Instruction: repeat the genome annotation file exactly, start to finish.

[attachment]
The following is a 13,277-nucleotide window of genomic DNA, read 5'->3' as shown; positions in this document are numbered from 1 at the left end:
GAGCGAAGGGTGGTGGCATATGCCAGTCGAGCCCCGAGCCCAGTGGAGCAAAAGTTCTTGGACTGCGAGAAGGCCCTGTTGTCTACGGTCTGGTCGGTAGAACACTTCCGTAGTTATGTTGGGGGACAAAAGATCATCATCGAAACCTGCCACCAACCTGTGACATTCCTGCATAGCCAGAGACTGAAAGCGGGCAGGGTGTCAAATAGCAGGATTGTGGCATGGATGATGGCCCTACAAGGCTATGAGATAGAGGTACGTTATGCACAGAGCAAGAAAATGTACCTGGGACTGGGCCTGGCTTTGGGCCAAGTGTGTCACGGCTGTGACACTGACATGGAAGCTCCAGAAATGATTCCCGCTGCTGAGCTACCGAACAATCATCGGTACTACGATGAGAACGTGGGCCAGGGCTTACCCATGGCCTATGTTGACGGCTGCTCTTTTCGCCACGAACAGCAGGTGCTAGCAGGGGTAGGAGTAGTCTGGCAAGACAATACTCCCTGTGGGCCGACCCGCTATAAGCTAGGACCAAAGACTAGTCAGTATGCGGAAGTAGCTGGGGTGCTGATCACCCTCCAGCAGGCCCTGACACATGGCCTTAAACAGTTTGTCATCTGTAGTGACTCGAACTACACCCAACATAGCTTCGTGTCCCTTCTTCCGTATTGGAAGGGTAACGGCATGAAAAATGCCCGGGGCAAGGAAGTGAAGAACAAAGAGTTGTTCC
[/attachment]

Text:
The following is a 13,277-nucleotide window of genomic DNA, read 5'->3' as shown; positions in this document are numbered from 1 at the left end:
GAGCGAAGGGTGGTGGCATATGCCAGTCGAGCCCCGAGCCCAGTGGAGCAAAAGTTCTTGGACTGCGAGAAGGCCCTGTTGTCTACGGTCTGGTCGGTAGAACACTTCCGTAGTTATGTTGGGGGACAAAAGATCATCATCGAAACCTGCCACCAACCTGTGACATTCCTGCATAGCCAGAGACTGAAAGCGGGCAGGGTGTCAAATAGCAGGATTGTGGCATGGATGATGGCCCTACAAGGCTATGAGATAGAGGTACGTTATGCACAGAGCAAGAAAATGTACCTGGGACTGGGCCTGGCTTTGGGCCAAGTGTGTCACGGCTGTGACACTGACATGGAAGCTCCAGAAATGATTCCCGCTGCTGAGCTACCGAACAATCATCGGTACTACGATGAGAACGTGGGCCAGGGCTTACCCATGGCCTATGTTGACGGCTGCTCTTTTCGCCACGAACAGCAGGTGCTAGCAGGGGTAGGAGTAGTCTGGCAAGACAATACTCCCTGTGGGCCGACCCGCTATAAGCTAGGACCAAAGACTAGTCAGTATGCGGAAGTAGCTGGGGTGCTGATCACCCTCCAGCAGGCCCTGACACATGGCCTTAAACAGTTTGTCATCTGTAGTGACTCGAACTACACCCAACATAGCTTCGTGTCCCTTCTTCCGTATTGGAAGGGTAACGGCATGAAAAATGCCCGGGGCAAGGAAGTGAAGAACAAAGAGTTGTTCC